My Analytics Tell Me That the Internet Hates Me!
Over the last few weeks I have been spending a lot of my free time voicing over my old online comics and turning them into YouTube videos. Once done I post the links to my new masterpieces on all of my social network accounts. My initial uploads received many kind comments and “likes” from my friends and followers. Then I noticed something strange, each time I put on another video compilation I would get fewer and fewer views. My most recent five minute video had less than ten. So I decided to dig beyond the geo-location and reference source stats on the YouTube analytics to see if I could get insight on the waning interest. I found a clever little tool where you can see when your viewers stopped watching a specific video. To my shock I found out that not a single person of the 180+ viewers had actually watched all of any of the videos. In fact, no one had watched more than one minute. Clearly the internet hated me. But I wouldn't have known it if I had relied solely on the comments that I had received.
Now don't feel sorry for me. There is a reason I quit acting years ago. I am terrible. I use my website site to experiment with different tools and to have fun. The primary reason I did this project to play around with creating videos via PowerPoint instead of using the usual video creation tools. And yes, I had fun. In fact, I laughed when I saw how poorly received the videos actually were. What really interested me was that these new analytic tools gave me a way to get beyond civility and really see what people thought. The stats don't lie.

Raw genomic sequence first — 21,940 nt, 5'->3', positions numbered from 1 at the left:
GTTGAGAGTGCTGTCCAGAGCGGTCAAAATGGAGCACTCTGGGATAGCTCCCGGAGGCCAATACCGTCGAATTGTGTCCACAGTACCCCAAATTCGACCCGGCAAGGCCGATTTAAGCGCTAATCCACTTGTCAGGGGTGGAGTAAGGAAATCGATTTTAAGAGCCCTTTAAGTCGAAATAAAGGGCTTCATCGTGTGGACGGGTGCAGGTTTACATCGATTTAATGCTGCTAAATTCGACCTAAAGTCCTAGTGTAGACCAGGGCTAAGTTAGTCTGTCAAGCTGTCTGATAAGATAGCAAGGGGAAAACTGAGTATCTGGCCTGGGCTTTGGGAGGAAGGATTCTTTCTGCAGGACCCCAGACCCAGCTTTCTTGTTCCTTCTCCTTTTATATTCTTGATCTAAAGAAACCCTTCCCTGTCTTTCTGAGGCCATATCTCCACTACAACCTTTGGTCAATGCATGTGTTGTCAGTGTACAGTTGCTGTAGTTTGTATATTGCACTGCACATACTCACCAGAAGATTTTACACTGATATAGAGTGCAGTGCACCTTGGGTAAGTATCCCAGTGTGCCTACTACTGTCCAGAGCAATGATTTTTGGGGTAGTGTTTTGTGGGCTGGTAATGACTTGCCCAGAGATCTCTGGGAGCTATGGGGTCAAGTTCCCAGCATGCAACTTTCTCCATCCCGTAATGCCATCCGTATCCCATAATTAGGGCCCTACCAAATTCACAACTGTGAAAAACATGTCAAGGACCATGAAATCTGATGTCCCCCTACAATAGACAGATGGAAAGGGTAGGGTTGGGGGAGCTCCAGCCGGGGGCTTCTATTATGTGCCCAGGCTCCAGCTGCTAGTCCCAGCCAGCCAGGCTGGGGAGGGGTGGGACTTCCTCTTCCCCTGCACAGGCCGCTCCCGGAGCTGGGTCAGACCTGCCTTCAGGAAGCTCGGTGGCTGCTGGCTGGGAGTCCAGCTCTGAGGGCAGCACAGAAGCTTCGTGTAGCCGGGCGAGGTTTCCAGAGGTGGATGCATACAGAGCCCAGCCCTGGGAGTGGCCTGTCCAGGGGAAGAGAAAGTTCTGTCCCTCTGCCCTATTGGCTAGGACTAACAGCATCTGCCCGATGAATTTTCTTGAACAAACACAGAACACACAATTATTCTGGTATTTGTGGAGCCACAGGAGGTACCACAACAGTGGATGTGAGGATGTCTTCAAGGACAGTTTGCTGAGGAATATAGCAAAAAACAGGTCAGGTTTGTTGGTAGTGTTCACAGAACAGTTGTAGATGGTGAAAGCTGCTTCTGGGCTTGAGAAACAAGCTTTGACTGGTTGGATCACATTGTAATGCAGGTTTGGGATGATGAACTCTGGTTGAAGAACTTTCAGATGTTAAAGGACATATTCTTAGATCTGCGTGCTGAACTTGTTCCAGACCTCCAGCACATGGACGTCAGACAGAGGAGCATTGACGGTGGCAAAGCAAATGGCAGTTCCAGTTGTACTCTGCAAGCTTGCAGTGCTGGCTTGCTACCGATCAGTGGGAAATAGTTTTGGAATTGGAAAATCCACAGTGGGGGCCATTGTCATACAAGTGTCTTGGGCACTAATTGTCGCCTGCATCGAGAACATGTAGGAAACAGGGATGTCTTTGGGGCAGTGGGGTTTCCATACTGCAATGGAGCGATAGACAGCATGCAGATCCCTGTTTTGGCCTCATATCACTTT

I have spent most of my adult life working in the theatre director's chair. Getting truthful feedback on a production is hard to do because people are just so damn nice. Trust me I lap up the false kindness. But the truth of the matter is that to grow you need to know the negative as much as you need to know the positive. Analytics gives us great insight into that dark side.
Recently, I was promoting an art exhibit with a video of the work. I immediately noticed that while there were a few positive comments to video, there were fewer than normal. After looking at the analytics I saw that not only were most people not clicking beyond the teaser, those that did were quitting the video after just a few slides. While the artist did some great work, all of the works were very similar and the viewer lost the wow factor very quickly. I immediately dumped the video and replaced it with one great photo and… well it still wasn’t a success. But I was able to rethink my strategy because of the unstated negative response I was able to discover in the analytics.
There is a negative aspect to the cold way the internet tells us that it hates us, it takes away the luxury of self-deception. We can give up too easily. I am reading the great Robert Triver’s book “The Folly of Fools” where he argues that self-deception is evolutionally ingrained in us to make us succeed. Hang around a twenty-something for any length of time and you know how driven they can be by the belief that they know everything. This drive, no matter how wrong headed it is, gets things done. And eventually the talented ones stumble onto their potential. So I hope that as these tools dig deeper into the psyche of the audience they don’t destroy some young careers before they really begin.
But as a business use these amazing new products coldly. Dump and replace. The internet is no place for sentiment when you are trying to make a buck.
And as far as my crappy comic videos are concerned, I’m not stopping. I make them for me and the few people who still lie to me.